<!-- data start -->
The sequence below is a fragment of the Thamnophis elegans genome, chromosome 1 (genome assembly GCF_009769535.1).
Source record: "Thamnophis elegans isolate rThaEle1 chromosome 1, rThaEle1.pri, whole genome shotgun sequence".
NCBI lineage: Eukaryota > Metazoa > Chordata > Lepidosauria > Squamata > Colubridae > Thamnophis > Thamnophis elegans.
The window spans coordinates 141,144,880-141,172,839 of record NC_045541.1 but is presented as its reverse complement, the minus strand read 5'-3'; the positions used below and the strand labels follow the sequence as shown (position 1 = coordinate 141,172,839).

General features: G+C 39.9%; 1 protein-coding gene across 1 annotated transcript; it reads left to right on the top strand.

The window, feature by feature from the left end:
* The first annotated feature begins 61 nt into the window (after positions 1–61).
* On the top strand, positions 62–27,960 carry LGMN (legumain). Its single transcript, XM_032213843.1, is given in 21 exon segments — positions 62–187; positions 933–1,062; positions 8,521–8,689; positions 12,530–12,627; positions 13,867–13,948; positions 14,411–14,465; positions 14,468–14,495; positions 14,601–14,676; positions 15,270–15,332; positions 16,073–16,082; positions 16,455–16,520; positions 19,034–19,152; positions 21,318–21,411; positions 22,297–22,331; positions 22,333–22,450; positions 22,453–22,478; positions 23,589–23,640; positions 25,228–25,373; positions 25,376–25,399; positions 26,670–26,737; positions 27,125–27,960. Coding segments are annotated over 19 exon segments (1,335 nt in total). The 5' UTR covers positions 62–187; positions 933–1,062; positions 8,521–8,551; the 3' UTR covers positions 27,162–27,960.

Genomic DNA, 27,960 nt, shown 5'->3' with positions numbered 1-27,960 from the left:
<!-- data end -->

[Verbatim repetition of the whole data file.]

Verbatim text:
The sequence below is a fragment of the Thamnophis elegans genome, chromosome 1 (genome assembly GCF_009769535.1).
Source record: "Thamnophis elegans isolate rThaEle1 chromosome 1, rThaEle1.pri, whole genome shotgun sequence".
NCBI lineage: Eukaryota > Metazoa > Chordata > Lepidosauria > Squamata > Colubridae > Thamnophis > Thamnophis elegans.
The window spans coordinates 141,144,880-141,172,839 of record NC_045541.1 but is presented as its reverse complement, the minus strand read 5'-3'; the positions used below and the strand labels follow the sequence as shown (position 1 = coordinate 141,172,839).

General features: G+C 39.9%; 1 protein-coding gene across 1 annotated transcript; it reads left to right on the top strand.

The window, feature by feature from the left end:
* The first annotated feature begins 61 nt into the window (after positions 1–61).
* On the top strand, positions 62–27,960 carry LGMN (legumain). Its single transcript, XM_032213843.1, is given in 21 exon segments — positions 62–187; positions 933–1,062; positions 8,521–8,689; positions 12,530–12,627; positions 13,867–13,948; positions 14,411–14,465; positions 14,468–14,495; positions 14,601–14,676; positions 15,270–15,332; positions 16,073–16,082; positions 16,455–16,520; positions 19,034–19,152; positions 21,318–21,411; positions 22,297–22,331; positions 22,333–22,450; positions 22,453–22,478; positions 23,589–23,640; positions 25,228–25,373; positions 25,376–25,399; positions 26,670–26,737; positions 27,125–27,960. Coding segments are annotated over 19 exon segments (1,335 nt in total). The 5' UTR covers positions 62–187; positions 933–1,062; positions 8,521–8,551; the 3' UTR covers positions 27,162–27,960.

Genomic DNA, 27,960 nt, shown 5'->3' with positions numbered 1-27,960 from the left: